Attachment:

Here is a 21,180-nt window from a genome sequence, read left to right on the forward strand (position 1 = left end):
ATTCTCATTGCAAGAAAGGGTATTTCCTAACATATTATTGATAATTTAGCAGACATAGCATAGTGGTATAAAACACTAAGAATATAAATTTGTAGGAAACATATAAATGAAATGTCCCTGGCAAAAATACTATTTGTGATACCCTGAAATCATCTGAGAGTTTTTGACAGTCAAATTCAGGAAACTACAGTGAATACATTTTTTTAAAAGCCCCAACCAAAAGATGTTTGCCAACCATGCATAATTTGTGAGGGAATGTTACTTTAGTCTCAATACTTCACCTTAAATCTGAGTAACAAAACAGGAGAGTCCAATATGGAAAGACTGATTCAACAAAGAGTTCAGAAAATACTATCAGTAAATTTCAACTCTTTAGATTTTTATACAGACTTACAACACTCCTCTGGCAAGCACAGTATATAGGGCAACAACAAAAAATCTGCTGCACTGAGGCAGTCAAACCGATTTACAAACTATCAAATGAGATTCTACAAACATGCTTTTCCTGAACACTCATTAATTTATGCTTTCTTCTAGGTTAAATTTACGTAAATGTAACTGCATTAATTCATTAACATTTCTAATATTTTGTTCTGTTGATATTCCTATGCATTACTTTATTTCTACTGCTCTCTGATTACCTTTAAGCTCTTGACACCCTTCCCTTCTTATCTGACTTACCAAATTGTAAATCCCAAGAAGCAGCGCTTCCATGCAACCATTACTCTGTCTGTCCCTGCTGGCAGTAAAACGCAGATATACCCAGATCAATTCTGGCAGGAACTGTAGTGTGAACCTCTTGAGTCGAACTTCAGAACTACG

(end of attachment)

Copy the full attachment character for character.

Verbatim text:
Here is a 21,180-nt window from a genome sequence, read left to right on the forward strand (position 1 = left end):
ATTCTCATTGCAAGAAAGGGTATTTCCTAACATATTATTGATAATTTAGCAGACATAGCATAGTGGTATAAAACACTAAGAATATAAATTTGTAGGAAACATATAAATGAAATGTCCCTGGCAAAAATACTATTTGTGATACCCTGAAATCATCTGAGAGTTTTTGACAGTCAAATTCAGGAAACTACAGTGAATACATTTTTTTAAAAGCCCCAACCAAAAGATGTTTGCCAACCATGCATAATTTGTGAGGGAATGTTACTTTAGTCTCAATACTTCACCTTAAATCTGAGTAACAAAACAGGAGAGTCCAATATGGAAAGACTGATTCAACAAAGAGTTCAGAAAATACTATCAGTAAATTTCAACTCTTTAGATTTTTATACAGACTTACAACACTCCTCTGGCAAGCACAGTATATAGGGCAACAACAAAAAATCTGCTGCACTGAGGCAGTCAAACCGATTTACAAACTATCAAATGAGATTCTACAAACATGCTTTTCCTGAACACTCATTAATTTATGCTTTCTTCTAGGTTAAATTTACGTAAATGTAACTGCATTAATTCATTAACATTTCTAATATTTTGTTCTGTTGATATTCCTATGCATTACTTTATTTCTACTGCTCTCTGATTACCTTTAAGCTCTTGACACCCTTCCCTTCTTATCTGACTTACCAAATTGTAAATCCCAAGAAGCAGCGCTTCCATGCAACCATTACTCTGTCTGTCCCTGCTGGCAGTAAAACGCAGATATACCCAGATCAATTCTGGCAGGAACTGTAGTGTGAACCTCTTGAGTCGAACTTCAGAACTACG